A toilet service which was given to the Museum by the late Margaret Roper in memory of her husband Brian Roper in 2016 is now on display on the top floor outside the Wirth gallery until Friday 8 June.
This grand set contains a pincushion, candlesticks, cosmetic pots and flasks for scented water. It would have been displayed on a dressing table draped with a light linen cloth (toilette), which gave its name to the ceremony of preparing for the day. The toilette was a social occasion, and toilet services were often given as gifts from husbands to their wives.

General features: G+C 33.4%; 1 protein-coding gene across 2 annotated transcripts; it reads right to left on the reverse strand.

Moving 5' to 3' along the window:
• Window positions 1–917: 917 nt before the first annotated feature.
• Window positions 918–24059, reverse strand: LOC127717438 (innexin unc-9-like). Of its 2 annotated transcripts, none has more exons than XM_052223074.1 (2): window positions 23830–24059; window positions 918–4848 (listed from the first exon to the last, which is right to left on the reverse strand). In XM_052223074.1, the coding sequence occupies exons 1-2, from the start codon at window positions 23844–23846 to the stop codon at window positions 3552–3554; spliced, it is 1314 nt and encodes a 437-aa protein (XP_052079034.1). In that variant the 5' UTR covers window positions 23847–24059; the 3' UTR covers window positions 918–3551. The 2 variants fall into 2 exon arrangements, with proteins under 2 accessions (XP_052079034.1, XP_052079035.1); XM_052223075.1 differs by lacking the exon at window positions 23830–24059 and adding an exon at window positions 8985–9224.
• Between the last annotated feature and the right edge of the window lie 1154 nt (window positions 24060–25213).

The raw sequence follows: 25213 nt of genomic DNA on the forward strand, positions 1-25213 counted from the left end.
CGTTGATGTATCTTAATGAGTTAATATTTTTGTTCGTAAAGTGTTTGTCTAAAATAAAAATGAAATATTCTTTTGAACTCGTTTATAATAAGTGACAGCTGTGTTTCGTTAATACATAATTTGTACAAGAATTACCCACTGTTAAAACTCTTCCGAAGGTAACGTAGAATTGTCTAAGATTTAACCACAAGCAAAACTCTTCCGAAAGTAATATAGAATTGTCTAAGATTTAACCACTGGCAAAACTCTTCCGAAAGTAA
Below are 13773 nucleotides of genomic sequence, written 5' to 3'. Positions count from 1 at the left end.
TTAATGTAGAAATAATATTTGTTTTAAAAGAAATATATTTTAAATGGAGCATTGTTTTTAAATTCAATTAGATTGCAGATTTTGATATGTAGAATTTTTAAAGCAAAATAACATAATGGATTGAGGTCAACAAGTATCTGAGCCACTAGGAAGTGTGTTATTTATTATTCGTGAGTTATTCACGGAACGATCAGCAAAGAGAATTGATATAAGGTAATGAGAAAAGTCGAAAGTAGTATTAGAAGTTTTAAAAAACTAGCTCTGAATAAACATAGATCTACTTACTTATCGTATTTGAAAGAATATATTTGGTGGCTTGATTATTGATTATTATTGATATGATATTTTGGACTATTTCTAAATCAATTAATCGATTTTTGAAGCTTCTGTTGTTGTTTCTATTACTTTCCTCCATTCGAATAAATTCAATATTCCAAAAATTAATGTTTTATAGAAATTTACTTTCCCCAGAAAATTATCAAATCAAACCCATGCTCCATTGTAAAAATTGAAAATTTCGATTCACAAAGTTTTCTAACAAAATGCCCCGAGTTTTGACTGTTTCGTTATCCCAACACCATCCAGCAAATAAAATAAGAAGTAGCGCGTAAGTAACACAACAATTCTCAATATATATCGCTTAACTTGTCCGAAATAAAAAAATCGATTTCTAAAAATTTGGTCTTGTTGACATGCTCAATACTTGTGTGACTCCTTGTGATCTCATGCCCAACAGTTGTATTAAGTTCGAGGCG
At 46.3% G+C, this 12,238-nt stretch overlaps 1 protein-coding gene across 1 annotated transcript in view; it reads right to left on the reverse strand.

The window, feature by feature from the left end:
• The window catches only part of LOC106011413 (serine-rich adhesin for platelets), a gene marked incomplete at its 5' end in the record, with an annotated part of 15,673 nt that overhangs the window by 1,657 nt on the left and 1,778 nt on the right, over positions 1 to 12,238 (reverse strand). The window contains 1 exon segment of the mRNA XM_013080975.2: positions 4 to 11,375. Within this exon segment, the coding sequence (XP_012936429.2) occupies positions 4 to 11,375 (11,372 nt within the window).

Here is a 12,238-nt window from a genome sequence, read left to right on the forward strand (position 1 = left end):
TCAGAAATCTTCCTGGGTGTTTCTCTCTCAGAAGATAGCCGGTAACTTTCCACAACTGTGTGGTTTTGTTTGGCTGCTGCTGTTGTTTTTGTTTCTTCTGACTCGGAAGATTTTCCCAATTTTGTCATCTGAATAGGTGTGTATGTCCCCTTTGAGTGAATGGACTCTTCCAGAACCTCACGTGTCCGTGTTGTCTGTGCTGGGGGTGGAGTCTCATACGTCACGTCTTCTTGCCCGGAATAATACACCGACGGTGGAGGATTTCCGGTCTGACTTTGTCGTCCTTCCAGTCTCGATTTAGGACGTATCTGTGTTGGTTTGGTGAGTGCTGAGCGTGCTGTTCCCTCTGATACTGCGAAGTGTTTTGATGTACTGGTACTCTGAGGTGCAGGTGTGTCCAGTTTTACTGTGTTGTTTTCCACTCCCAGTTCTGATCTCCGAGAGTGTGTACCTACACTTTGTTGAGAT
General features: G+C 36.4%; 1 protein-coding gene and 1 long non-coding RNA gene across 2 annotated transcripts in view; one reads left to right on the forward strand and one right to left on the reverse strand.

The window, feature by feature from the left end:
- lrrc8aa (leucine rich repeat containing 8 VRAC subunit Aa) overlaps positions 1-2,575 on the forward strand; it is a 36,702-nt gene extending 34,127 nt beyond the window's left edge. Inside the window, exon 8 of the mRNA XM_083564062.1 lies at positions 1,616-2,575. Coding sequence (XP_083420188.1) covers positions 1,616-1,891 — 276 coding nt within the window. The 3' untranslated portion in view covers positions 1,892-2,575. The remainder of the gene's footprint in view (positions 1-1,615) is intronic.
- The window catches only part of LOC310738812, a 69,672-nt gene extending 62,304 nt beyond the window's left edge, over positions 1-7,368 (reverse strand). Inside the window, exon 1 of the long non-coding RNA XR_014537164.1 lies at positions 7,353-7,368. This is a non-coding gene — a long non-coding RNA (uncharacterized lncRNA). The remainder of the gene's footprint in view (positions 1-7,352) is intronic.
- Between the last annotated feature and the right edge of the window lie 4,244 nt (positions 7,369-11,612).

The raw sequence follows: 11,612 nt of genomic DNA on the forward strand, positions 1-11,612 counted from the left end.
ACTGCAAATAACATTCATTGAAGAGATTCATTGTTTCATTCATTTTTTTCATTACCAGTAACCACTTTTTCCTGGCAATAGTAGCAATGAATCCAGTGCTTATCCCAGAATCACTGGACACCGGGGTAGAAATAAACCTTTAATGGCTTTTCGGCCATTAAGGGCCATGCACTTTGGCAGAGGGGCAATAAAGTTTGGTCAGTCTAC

The set is engraved with the coat-of-arms of Jane Bickerton (1643-93), mistress, and later wife, of the 6th Duke of Norfolk. Silver plate was valued for its aesthetic qualities, but was a store of wealth in place of currency. The underside of a number of the pieces have ‘scratch weights’, showing the weight of silver used and therefore their literal worth. Inventories showed Bickerton had over £1,675 worth of gold and silver in her collection.